It's so easy to make a metaphor about it. I think it might be easy for people to sit in their easy chairs and feel superior and almost angry on our, the wounded's, behalves. It's so damn easy to see how wrong the plot is--it's as plain as anything else in this world. Someone hurts you, you don't go back. You wash your hands of them. Be it a friend or a husband, a family member, or even an institution. Say goodbye and don't spare them a second thought. But why is it that life is never as easy as writing makes it look? Why are the grays so murky? And the black and whites seem to get less and less prevalent the older I get? The bad guys smile and save the day sometimes-- for all the wrong reasons--but it feels right at the time because we just want to be saved some days, don't we? And when it all goes just as wrong as it always did before, we hate ourselves just a bit more for knowing that it was always going to end this way. 

But it's hard. Trying to drag your wagon wheels out of the rut of a life-- the life your mother and your mother's mother lived-- is so scary that most days it seems insane to even try. Because you don't really know how different ends up. There's no guarantee. And though you feel physically sick thinking of what your life is likely to look like after seeing slightly varied versions of the same thing played out in all of the generations before you, at least it's a known. At least it's safe. Is new and different really better if you don't have a guarantee? Mediocrity is so much safer than the possibility of crashing and burning. Especially if they convince you that in doing so, you're probably ruining your life, and your sweetheart's life, to make no mention of your innocent children's lives. They make it so easy to fall back into that deep as dark blue fear that has kept you where you've always been--you're so goddamned scared, and you care so goddamned much about what they think. And it infuriates and shames you. To the dust it shames you.

It all looks like it makes perfect easy sense from the outside. And that is why we love a good adventure story, isn't it? When the heroine realizes that she doesn't have to stay shackled. She has actually had her own kind of magic her entire life. She could have set herself free all along. It's galling and thrilling when she realizes it at long last. But of course all of those years she was afraid. She was shamed, she was loved, she was confused by the goodness she saw even while she was chained. The grays were gray, the days were murky. And as we sit in our easy chairs, we love her so so much. We can see her path so clearly, rising up to meet her as we read it into existence, because we never doubt her innate magnificence. It's so clear from back here. And when she finally realizes it for herself, and takes flight oh how we love her. Because she doesn't look back, as the shackles, the unrequited loves and frenemies slip away and fall to the dirt, finally as useless and worthless as they have been all along. And her fear? The fear that once was the unbearable weight that kept her chained in place, suddenly becomes nothing compared to the thought of staying still one more moment. And just like that, she is free. Lightening, rain, a great gusting of wind, a flaring of otherwordly beauty, and then everything on the outside looks as it always has, and yet it will never be the same ever again. She is free.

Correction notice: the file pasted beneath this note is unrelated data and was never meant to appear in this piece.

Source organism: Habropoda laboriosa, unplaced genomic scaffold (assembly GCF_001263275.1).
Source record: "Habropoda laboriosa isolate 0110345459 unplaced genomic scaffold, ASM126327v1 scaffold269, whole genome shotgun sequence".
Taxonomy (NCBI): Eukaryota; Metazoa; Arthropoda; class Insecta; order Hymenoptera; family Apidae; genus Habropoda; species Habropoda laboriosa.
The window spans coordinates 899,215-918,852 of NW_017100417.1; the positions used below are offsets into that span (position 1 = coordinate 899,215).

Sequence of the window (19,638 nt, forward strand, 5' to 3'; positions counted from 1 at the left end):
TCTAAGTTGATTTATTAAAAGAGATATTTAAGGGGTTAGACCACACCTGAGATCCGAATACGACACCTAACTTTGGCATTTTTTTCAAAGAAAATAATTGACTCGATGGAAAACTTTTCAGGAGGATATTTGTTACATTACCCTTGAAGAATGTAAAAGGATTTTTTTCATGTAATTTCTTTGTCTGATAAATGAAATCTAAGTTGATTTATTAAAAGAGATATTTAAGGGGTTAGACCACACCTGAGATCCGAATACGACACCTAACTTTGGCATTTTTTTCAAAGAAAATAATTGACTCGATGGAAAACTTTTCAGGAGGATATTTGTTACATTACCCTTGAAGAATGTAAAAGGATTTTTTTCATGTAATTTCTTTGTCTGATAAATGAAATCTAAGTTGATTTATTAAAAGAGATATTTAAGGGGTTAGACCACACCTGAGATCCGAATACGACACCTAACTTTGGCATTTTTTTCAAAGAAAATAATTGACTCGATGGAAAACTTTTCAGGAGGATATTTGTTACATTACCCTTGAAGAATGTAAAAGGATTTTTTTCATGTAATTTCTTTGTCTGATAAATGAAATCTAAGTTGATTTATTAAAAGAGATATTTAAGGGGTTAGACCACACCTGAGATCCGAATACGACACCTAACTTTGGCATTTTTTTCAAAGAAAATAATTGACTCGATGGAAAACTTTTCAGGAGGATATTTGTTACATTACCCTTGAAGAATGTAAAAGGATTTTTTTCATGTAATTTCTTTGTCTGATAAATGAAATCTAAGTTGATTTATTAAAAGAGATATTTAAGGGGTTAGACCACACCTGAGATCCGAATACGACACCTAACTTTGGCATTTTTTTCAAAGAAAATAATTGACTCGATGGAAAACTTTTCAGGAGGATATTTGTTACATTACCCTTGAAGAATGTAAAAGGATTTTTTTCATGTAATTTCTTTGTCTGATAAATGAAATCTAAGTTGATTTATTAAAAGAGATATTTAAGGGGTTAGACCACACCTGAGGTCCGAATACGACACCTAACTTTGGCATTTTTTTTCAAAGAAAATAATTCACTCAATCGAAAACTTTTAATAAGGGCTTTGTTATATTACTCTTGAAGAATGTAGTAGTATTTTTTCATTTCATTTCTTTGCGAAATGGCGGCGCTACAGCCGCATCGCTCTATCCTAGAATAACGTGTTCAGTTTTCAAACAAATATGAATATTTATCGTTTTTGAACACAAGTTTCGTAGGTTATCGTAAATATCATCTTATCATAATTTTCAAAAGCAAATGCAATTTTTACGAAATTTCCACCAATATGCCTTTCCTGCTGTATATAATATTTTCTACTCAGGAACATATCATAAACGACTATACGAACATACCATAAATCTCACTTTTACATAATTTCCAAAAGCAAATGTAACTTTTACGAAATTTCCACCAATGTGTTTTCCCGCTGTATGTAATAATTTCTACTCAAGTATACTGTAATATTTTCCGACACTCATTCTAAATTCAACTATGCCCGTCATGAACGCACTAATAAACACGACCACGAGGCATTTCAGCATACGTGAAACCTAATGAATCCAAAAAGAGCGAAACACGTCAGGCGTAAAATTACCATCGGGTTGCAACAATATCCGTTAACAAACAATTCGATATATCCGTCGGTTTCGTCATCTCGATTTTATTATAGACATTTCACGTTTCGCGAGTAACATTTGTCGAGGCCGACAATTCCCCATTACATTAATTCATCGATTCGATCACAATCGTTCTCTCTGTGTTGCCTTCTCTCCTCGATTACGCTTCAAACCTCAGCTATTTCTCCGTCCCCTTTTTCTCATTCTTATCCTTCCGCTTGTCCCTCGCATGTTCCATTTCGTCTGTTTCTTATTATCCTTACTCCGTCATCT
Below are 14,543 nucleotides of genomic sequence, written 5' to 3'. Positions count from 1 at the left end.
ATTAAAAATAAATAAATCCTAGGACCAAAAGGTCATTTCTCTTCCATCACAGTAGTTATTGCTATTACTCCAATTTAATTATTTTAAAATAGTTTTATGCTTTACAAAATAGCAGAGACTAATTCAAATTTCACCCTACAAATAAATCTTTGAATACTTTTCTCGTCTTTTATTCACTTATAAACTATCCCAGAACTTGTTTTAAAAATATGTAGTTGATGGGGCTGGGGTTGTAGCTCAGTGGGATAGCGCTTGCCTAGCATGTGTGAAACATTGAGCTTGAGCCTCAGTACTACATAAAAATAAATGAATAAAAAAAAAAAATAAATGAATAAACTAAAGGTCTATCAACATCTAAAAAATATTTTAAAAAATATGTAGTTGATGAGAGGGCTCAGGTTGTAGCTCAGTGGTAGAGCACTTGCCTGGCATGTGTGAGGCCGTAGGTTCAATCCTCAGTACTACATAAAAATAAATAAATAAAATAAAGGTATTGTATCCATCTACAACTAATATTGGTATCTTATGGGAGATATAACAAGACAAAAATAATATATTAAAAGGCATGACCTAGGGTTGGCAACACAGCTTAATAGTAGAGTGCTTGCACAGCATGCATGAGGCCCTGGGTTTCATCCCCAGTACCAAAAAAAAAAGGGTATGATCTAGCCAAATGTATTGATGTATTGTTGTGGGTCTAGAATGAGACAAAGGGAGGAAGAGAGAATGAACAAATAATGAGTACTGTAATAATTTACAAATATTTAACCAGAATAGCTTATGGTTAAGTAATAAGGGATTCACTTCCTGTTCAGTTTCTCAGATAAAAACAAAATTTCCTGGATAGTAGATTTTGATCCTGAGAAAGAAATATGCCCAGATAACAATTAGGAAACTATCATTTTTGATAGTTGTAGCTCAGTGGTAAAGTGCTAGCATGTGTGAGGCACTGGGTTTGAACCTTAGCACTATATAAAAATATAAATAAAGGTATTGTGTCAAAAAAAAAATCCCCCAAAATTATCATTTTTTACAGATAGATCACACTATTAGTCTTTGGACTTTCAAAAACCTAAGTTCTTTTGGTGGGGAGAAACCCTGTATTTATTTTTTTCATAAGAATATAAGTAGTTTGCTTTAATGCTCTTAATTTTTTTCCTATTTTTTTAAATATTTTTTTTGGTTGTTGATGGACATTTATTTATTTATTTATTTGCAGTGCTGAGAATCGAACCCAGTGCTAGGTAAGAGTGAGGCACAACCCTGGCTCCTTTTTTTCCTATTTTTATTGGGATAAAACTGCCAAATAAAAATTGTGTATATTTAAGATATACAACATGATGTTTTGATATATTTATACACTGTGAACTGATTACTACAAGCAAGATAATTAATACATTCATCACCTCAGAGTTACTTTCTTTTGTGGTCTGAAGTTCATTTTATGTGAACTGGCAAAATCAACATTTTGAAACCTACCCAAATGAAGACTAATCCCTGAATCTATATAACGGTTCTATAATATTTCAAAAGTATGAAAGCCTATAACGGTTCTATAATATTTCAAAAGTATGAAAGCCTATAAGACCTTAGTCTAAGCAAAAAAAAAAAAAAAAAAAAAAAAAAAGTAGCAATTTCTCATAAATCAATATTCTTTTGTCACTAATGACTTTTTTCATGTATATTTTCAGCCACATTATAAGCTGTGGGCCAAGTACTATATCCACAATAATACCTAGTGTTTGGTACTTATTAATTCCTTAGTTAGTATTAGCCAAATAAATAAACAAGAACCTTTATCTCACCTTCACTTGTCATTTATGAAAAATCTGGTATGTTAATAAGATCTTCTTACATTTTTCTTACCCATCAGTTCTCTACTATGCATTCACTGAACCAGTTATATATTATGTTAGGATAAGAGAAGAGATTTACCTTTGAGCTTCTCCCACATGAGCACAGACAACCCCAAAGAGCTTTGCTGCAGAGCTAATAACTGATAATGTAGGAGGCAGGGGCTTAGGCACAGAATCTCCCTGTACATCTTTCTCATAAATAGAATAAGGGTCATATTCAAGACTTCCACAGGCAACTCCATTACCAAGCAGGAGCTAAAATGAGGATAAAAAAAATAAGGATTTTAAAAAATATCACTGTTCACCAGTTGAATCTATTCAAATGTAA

And do you know what we all know? We know that she will never settle for that fake love of the unrequited farcical variety ever again. She'll walk in beauty, and trail clouds in her wake, water sparkling as it drips off her long skirts. She will climb the mountain, she will breathe the wild air. And you better goddamn believe that she gets out of this thing alive. Alive.

Friday, December 9, 2016

the post in which I write whatever I want, because I am a writer

Each of our personal stories seems so commonplace and average when we view it ourselves. I suppose this is because it is all that we know, and so that is the baseline with which we judge. If you’ve spent your life using indoor plumbing, that is your standard. When wash your hands in the Target bathroom you don’t luxuriate in the cleanliness of the water, the amazing fact that it is streaming out from a faucet with only a twist of the handle, that you have the godlike power to control the temperature. And I apologize for any first worlders that are feeling guilt at this example, but please hold on for a moment longer. I don’t say this to make you hate yourself again, and cringe at your privilege. I only say that a truth so extraordinary to a young woman who travels 3 miles a day to haul her water back to her house, is over in a moment and forgotten before it’s even done for us. Her three extraordinary miles to us? Ordinary, commonplace, hardly thought of to her. We disregard our lives details with impunity, every one of us, most of the day.